David Nigel Lloyd’s “Of Service in Rosemary Lane” 

David Nigel Lloyd’s Of Service in Rosemary Lane is more personal than the English songwriter’s typical material. It isn’t nakedly personal in the manner of confessional songwriters, Lloyd’s far too much of an imagination lyricist and immersed in tradition for that, but instead reflects the core of his musical DNA. His ten songs on the album pay homage to the effect that songwriter/guitar player Bert Jansch and songwriter Robin Williamson, both pivotal figures in the history of mid-late 20th century English folk music, had on Lloyd’s artistic journey. It’s clear, by the album’s end, that the inspiration they provided him shaped Lloyd as a human being, too.

Lloyd covers Jansch’s “Rosemary Lane” from the 1971 album of the same name but, otherwise, delivers a platter of five-star originals. Each of those compositions draws from Lloyd’s comprehensive familiarity with tradition but sparks to life thanks to his talents for revitalizing such stylistic affectations in a modern context. His take on English folk is vital rather than mired in the past.

“Sweet Nothingness Ask Not” reveals one of the big reasons why. Lloyd’s unstinting wont for marrying attention-grabbing melodies with prominent acoustic guitar forces listeners to take a position on the song. Adding his vocals full of dust and hard miles expands each song’s dramatic dimensions without ever overwhelming its connection with listeners. I finished the album opener moved by my first experience hearing Lloyd.

The album continually reinforced that positive experience. “And Keep Our Foe at Bay” is heady stuff, an intricate tale captured within the seemingly modest confines of a traditional acoustic song, but the form never diminishes the content. Melody, once again, carries the day. The instrumental melody is as captivating as ever, but Lloyd deepens its impact with a vocal melody that checks off all the right boxes for me.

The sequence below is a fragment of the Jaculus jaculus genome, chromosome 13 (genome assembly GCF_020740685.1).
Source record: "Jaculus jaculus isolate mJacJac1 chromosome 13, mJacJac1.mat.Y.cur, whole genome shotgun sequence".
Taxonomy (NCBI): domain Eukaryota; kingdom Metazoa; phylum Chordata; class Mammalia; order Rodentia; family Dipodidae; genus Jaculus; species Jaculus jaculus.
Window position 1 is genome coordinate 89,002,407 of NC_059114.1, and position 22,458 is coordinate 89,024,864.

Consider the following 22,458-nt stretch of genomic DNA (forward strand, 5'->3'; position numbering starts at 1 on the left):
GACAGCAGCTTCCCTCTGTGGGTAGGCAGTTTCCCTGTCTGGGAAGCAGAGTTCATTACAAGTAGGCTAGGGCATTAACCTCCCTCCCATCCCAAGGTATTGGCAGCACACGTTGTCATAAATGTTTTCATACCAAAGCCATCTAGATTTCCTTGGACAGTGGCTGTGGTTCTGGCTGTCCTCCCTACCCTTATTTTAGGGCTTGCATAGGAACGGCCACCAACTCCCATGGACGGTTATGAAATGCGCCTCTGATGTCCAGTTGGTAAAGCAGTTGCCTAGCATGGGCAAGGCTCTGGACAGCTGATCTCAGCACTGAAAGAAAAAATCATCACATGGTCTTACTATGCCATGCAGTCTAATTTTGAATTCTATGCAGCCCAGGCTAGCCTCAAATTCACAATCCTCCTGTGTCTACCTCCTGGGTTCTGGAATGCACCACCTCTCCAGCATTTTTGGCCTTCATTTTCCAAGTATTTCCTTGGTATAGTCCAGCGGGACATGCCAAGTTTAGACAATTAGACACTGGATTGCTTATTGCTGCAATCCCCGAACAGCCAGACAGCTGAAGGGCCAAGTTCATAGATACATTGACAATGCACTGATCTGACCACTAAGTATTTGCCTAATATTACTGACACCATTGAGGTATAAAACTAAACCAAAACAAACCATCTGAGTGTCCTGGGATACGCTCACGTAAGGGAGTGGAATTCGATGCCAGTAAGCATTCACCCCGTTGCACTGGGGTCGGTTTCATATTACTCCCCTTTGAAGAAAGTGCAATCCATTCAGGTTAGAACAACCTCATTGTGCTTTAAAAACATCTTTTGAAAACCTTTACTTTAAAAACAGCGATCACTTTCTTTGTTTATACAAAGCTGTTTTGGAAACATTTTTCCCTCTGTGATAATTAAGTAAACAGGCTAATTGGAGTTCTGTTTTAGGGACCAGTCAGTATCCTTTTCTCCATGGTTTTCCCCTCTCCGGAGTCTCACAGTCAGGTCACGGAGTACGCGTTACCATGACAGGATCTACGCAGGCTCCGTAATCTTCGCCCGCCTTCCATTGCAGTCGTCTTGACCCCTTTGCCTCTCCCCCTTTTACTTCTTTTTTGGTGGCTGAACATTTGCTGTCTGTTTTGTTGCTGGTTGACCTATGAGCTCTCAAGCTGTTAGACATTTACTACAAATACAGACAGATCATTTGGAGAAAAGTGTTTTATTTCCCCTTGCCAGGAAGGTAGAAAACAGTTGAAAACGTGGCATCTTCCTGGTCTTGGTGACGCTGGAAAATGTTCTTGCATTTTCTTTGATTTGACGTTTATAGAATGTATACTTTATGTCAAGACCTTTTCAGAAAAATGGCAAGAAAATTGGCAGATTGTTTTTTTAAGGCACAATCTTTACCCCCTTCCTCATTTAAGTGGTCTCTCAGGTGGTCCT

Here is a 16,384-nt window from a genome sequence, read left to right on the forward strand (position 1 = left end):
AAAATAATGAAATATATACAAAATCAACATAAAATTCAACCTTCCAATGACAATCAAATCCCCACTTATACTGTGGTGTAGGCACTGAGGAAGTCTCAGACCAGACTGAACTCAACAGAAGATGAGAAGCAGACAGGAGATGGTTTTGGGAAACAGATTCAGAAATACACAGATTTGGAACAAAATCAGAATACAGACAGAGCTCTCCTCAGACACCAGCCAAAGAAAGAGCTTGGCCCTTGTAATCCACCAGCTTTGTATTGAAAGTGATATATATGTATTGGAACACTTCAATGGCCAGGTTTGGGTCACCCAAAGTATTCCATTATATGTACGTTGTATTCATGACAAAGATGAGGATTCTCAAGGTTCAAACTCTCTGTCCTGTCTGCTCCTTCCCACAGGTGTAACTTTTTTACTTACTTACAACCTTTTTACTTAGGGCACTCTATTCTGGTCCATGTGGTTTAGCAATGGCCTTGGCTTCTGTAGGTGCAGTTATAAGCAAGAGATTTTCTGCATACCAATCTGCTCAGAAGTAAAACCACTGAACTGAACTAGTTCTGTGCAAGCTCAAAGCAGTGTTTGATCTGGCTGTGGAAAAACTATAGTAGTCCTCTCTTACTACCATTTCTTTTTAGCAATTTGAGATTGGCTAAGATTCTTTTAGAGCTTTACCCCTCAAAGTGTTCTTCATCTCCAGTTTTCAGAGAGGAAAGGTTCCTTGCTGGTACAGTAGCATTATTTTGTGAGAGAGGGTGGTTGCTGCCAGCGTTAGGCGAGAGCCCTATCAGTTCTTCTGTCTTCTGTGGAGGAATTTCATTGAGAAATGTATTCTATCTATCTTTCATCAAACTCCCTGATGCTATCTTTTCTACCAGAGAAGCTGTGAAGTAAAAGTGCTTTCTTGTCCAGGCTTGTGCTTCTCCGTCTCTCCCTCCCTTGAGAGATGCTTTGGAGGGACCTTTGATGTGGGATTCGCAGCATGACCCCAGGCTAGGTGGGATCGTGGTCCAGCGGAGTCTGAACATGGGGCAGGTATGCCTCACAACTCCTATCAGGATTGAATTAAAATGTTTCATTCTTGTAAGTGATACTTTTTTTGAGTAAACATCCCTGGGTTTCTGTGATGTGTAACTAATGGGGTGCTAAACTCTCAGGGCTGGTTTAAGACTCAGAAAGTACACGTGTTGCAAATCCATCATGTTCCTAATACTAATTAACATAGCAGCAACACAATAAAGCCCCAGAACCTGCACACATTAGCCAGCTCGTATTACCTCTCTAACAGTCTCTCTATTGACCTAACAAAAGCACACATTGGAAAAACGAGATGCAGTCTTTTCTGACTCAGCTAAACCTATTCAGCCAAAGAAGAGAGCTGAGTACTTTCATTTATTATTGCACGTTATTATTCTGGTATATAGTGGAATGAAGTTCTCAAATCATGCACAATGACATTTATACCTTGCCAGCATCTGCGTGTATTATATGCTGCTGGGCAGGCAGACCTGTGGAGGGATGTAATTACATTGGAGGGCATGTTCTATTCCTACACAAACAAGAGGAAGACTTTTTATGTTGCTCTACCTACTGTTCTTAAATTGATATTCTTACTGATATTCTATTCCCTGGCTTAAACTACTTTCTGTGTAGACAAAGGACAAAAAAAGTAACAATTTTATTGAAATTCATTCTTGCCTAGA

“Rosemary Lane” is full of enchanting musical magic characterizing the best of English folk, particularly the “acid folk” school. The post-production effects present in the recording never hinder Lloyd’s performance, however, as his vocal phrasing cuts through the sonic window dressing and reaches listeners’ hearts. “Blues for a Blue Movie” covers some of the same stylistic ground without ever feeling like a retread; far from it. Lloyd’s lyrics are, once again, every bit of a match for his musical arrangements and the latter never serve as empty vehicles conveying his message.

“The Streets Are Wet with Tears, Baby” may strike some attentive listeners as a little overheated lyrical. It’s an ebb and flow – some images bring the verbal intensity to greater heights than it perhaps should while other passages are modulated with spot-on instincts. I get the feeling that this may be the most important song for Lloyd on the album, though that shouldn’t be viewed as a slight to the others and may just be me projecting. It’s a song open to several interpretations and begs for multiple listens before settling on any. You can settle on the fact that David Nigel Lloyd’s Of Service in Rosemary Lane is one of 2022’s most challenging and yet rewarding albums. It is far from puffery to say there’s nothing else quite like it available today.

Rachel Townsend

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